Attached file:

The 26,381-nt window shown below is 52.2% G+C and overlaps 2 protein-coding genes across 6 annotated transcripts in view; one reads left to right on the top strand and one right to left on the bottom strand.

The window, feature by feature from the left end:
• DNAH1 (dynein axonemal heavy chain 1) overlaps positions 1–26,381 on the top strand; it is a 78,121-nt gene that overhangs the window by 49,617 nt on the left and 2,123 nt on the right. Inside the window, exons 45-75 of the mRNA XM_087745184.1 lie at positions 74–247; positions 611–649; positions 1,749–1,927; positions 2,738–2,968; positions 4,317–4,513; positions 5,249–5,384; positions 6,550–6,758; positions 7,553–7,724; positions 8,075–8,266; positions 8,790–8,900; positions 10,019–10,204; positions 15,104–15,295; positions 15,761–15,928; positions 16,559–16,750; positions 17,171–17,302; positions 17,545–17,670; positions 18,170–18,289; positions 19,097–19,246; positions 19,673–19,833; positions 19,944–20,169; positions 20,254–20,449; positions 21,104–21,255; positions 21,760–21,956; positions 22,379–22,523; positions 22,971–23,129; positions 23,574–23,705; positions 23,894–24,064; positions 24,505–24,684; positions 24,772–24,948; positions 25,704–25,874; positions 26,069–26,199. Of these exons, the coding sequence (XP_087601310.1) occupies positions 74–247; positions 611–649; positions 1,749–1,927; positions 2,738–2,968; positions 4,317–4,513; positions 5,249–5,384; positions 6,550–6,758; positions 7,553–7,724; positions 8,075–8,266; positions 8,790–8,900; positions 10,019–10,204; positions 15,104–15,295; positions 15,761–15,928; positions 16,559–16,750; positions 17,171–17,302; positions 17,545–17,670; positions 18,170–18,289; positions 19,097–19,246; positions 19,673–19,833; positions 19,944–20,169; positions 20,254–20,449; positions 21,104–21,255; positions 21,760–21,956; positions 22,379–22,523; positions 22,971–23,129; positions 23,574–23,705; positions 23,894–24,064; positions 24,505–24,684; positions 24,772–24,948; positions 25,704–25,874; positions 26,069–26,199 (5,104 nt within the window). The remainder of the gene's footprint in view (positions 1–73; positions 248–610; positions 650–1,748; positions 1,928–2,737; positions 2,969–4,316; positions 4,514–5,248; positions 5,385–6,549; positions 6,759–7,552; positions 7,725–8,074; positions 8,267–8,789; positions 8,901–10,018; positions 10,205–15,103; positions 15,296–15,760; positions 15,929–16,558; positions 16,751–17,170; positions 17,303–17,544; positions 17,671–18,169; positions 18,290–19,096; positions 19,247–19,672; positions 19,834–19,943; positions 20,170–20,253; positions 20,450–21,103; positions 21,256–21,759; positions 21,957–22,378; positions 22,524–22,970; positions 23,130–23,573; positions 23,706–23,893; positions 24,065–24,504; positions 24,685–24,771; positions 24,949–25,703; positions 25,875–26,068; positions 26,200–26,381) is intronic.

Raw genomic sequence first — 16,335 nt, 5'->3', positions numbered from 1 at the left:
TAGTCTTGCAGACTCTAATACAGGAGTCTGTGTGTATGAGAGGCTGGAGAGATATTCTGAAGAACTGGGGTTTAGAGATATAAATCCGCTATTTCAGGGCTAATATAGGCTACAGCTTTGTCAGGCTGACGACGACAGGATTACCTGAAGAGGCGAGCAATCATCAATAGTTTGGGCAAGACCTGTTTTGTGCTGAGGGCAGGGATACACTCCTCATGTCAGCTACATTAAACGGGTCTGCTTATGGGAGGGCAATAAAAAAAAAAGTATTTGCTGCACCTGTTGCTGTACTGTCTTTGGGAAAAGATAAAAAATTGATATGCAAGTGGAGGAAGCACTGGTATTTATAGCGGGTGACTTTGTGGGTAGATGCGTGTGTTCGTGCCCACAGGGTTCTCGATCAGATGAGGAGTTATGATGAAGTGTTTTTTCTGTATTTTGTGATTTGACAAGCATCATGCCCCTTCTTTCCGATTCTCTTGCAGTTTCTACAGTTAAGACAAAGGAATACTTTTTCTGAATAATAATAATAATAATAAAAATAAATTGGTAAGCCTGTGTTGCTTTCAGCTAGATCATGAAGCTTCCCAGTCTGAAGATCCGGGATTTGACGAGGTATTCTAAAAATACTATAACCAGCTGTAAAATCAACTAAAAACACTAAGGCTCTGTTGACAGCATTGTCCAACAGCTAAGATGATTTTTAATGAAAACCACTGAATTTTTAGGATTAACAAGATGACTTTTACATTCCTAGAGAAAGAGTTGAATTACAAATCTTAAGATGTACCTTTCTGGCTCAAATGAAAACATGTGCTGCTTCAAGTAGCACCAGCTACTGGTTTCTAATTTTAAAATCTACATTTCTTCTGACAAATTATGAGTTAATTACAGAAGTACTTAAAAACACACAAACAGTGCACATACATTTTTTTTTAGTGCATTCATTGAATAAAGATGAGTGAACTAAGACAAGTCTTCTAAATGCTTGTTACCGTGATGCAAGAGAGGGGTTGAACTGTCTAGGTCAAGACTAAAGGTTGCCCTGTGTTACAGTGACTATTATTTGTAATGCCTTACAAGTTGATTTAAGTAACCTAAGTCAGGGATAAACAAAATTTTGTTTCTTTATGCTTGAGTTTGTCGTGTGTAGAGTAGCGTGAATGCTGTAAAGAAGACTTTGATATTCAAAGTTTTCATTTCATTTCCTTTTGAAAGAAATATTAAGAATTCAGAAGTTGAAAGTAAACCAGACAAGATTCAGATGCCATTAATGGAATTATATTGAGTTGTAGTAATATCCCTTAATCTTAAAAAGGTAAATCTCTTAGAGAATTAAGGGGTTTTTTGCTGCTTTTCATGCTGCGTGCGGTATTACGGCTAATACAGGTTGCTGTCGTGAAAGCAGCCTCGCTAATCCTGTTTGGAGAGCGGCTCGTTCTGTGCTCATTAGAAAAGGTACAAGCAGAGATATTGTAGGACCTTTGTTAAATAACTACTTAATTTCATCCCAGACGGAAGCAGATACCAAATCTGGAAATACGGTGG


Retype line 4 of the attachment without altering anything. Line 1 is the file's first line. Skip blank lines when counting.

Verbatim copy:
Raw genomic sequence first — 16,335 nt, 5'->3', positions numbered from 1 at the left: